We’re all struggling with copyright infringment and our students’ changing views of and relationship with copyright. Although there are still some who have not made the necessary and proper investment in the equipment, training, and skills necessary to deal with most of the bandwidth issues (with a tiny handful throwing in the towel completely and outsourcing), most of us are doing okay except for the occasional blips and never-ending game of small-time “whack a mole.” Some (many?) have given up or never attempted to classify network traffic and instead give each resident a quota or percentage of the available bandwidth. Data on these particular practices are available but they’re not my focus today. The point is that the technical issues are largely black-and-white and most are solveable or already solved.
But the legal and ethical issues are unsolved and largely unsolveable. And I want to focus on one specific legal and ethical issue that I believe has been overlooked as colleges and universities have implemented their policies regarding and reactions to students’ alleged copyright infringement: due process.
Based on my experiences, interactions with others, and informal research, it appears to me that very few (if any) institutions afford their students due process when a student is accused of copyright infringement. I believe this stems from two phenomena:
- The actions that most institutions take when a student is accused, via a DMCA takedown notice, of copyright infringement are naturally motivated almost entirely or in large part because of the DMCA. Although some have tried to argue that the safe harbor provisions in the DMCA don’t really require institutions to do *anything*, I think most of us agree that the DMCA is pretty clear that we do have take some actions. However, few IT professionals are well-versed in the law (we even invented a well-used abbreviation to remind one another that “I Am Not A Lawyer”: IANAL). Even many of our legal counsels are not well-versed in copyright. I don’t blame either of those parties for not knowing the intricacies of this one branch of law but that lack of knowledge and familiarity engenders the most conservative of reactions and policies. It also encourages us to focus on this one issue without taking into account the larger context and history (because we don’t *know* the larger context or history – we’re unfamiliar with this, right?).
- At many institutions, these policies are crafted and enforcement takes place without meaningful (or *any*) input from student affairs administrators, including those familiar with similar legal or educational situations. In the specific case of copyright infringement, librarians or other professionals (at my current institution, our copyright “experts” work in Print Services where they help faculty obtain clearance for material to be used in course packets) may also be qualified to provide guidance. In short, although IT or ResNet may bear the brunt of this problem – see the traffic flow, receive the DMCA takedown notices, and track down the student associated with the reported IP address – there are many skills and areas of knowledge necessary to effectively and ethically confront this particular problem that IT professionals may not (and often do not) possess.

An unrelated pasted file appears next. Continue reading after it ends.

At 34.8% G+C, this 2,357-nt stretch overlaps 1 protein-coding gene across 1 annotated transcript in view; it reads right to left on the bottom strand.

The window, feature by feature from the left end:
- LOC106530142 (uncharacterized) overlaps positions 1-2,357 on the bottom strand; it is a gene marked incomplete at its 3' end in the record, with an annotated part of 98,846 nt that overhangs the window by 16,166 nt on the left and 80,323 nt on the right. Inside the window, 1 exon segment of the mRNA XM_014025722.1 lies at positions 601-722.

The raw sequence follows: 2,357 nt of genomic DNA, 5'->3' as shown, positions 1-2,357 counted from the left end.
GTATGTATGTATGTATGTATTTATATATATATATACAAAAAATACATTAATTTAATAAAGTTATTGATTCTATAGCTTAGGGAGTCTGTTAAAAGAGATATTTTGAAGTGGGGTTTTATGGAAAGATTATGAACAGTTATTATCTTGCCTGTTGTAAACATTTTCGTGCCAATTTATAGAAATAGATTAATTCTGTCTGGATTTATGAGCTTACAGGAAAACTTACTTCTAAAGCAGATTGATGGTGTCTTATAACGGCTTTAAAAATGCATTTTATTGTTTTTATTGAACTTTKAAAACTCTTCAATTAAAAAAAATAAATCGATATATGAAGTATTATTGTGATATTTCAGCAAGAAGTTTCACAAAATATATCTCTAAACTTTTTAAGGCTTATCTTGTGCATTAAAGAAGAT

So what this usually results in is an automatic presumption of guilt for students who are named or whose computer is linked to a DMCA takedown notice. Nevermind the legal requirement that those who are accused of copyright infringement via a DMCA takedown notice must be affored the opportunity to file a counterclaim, a requirement that schools may or may not afford students or even inform them. The concern I have is that institutions do not afford students due process and assume they are guilty of copyright infringement merely because someone else has accused them of it. It doesn’t matter that most of the students *are* responsible for the alleged copyright (not “guilty;” this is often a civil issue – another complication to be addressed at a different time). Let’s also ignore the immense ethical and legal problems that many of these large copyright holders have encountered. Right now, I don’t even care that due process a legal principle with many years of history and significant case law. It’s an ethical imperative that we not assume our students are unethical or criminals based on the unchallenged word of an interested third-party.
If we take someone else’s word over our students with no investigation or affording our students any due process then we’ve already lost our students and failed to meet this challenge. Make no mistake – this is a much bigger issue than just songs and movies. But that’s where it has started and we meet this challenge one student at a time. If we treat them like automatically-guilty criminals then they’ll behave like criminals. How about we try treating them like adults, responsible for their own choices but also caught up in a much larger and morally ambigious situation? We have legal priniciples and guidelines to follow but we also have obligations as educators and mentors.